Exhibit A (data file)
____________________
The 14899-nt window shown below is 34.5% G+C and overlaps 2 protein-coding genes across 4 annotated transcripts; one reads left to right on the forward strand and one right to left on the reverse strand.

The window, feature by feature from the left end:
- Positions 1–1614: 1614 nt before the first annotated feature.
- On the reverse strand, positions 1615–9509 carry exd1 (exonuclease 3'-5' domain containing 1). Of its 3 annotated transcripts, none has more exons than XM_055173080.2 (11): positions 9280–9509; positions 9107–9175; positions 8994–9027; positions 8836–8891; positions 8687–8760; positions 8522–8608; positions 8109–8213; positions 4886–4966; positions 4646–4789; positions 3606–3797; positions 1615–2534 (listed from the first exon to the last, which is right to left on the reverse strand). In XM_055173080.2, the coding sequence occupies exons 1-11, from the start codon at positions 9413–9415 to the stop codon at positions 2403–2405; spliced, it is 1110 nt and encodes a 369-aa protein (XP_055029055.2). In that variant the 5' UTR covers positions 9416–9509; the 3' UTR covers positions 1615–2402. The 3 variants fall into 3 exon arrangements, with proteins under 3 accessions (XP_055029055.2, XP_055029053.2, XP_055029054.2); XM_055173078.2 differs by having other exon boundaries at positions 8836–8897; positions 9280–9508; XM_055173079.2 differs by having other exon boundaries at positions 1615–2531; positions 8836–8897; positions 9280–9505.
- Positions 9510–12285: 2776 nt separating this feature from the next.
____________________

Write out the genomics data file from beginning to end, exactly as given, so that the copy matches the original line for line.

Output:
The 14899-nt window shown below is 34.5% G+C and overlaps 2 protein-coding genes across 4 annotated transcripts; one reads left to right on the forward strand and one right to left on the reverse strand.

The window, feature by feature from the left end:
- Positions 1–1614: 1614 nt before the first annotated feature.
- On the reverse strand, positions 1615–9509 carry exd1 (exonuclease 3'-5' domain containing 1). Of its 3 annotated transcripts, none has more exons than XM_055173080.2 (11): positions 9280–9509; positions 9107–9175; positions 8994–9027; positions 8836–8891; positions 8687–8760; positions 8522–8608; positions 8109–8213; positions 4886–4966; positions 4646–4789; positions 3606–3797; positions 1615–2534 (listed from the first exon to the last, which is right to left on the reverse strand). In XM_055173080.2, the coding sequence occupies exons 1-11, from the start codon at positions 9413–9415 to the stop codon at positions 2403–2405; spliced, it is 1110 nt and encodes a 369-aa protein (XP_055029055.2). In that variant the 5' UTR covers positions 9416–9509; the 3' UTR covers positions 1615–2402. The 3 variants fall into 3 exon arrangements, with proteins under 3 accessions (XP_055029055.2, XP_055029053.2, XP_055029054.2); XM_055173078.2 differs by having other exon boundaries at positions 8836–8897; positions 9280–9508; XM_055173079.2 differs by having other exon boundaries at positions 1615–2531; positions 8836–8897; positions 9280–9505.
- Positions 9510–12285: 2776 nt separating this feature from the next.